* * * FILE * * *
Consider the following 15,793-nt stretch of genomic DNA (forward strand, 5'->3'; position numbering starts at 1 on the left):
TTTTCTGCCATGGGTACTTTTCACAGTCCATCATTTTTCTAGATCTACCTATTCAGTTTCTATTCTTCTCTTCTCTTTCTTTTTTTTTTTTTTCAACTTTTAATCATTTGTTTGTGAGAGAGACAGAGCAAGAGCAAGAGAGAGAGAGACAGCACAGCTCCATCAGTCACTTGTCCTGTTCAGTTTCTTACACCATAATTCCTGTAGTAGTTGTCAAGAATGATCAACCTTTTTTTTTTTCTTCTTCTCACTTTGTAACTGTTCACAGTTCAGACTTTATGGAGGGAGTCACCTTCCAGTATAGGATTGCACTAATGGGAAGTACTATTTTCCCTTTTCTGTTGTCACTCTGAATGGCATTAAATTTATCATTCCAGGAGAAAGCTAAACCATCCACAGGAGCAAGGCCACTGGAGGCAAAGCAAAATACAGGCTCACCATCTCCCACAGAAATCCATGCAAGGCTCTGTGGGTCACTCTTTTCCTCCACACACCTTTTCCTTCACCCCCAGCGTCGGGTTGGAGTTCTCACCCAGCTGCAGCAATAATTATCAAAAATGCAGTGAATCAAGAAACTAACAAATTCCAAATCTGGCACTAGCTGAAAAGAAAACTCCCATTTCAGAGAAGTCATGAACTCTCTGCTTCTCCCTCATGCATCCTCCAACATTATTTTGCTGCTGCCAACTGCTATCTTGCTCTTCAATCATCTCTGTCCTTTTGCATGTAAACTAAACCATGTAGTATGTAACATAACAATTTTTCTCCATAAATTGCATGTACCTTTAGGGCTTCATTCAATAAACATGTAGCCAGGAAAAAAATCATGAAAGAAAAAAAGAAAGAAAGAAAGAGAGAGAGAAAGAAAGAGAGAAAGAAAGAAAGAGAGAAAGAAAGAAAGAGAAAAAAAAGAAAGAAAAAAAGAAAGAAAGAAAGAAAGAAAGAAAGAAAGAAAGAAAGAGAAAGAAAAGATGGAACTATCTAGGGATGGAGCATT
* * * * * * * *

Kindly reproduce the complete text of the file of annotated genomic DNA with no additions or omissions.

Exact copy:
Consider the following 15,793-nt stretch of genomic DNA (forward strand, 5'->3'; position numbering starts at 1 on the left):
TTTTCTGCCATGGGTACTTTTCACAGTCCATCATTTTTCTAGATCTACCTATTCAGTTTCTATTCTTCTCTTCTCTTTCTTTTTTTTTTTTTTCAACTTTTAATCATTTGTTTGTGAGAGAGACAGAGCAAGAGCAAGAGAGAGAGAGACAGCACAGCTCCATCAGTCACTTGTCCTGTTCAGTTTCTTACACCATAATTCCTGTAGTAGTTGTCAAGAATGATCAACCTTTTTTTTTTTCTTCTTCTCACTTTGTAACTGTTCACAGTTCAGACTTTATGGAGGGAGTCACCTTCCAGTATAGGATTGCACTAATGGGAAGTACTATTTTCCCTTTTCTGTTGTCACTCTGAATGGCATTAAATTTATCATTCCAGGAGAAAGCTAAACCATCCACAGGAGCAAGGCCACTGGAGGCAAAGCAAAATACAGGCTCACCATCTCCCACAGAAATCCATGCAAGGCTCTGTGGGTCACTCTTTTCCTCCACACACCTTTTCCTTCACCCCCAGCGTCGGGTTGGAGTTCTCACCCAGCTGCAGCAATAATTATCAAAAATGCAGTGAATCAAGAAACTAACAAATTCCAAATCTGGCACTAGCTGAAAAGAAAACTCCCATTTCAGAGAAGTCATGAACTCTCTGCTTCTCCCTCATGCATCCTCCAACATTATTTTGCTGCTGCCAACTGCTATCTTGCTCTTCAATCATCTCTGTCCTTTTGCATGTAAACTAAACCATGTAGTATGTAACATAACAATTTTTCTCCATAAATTGCATGTACCTTTAGGGCTTCATTCAATAAACATGTAGCCAGGAAAAAAATCATGAAAGAAAAAAAGAAAGAAAGAAAGAGAGAGAGAAAGAAAGAGAGAAAGAAAGAAAGAGAGAAAGAAAGAAAGAGAAAAAAAAGAAAGAAAAAAAGAAAGAAAGAAAGAAAGAAAGAAAGAAAGAAAGAAAGAGAAAGAAAAGATGGAACTATCTAGGGATGGAGCATT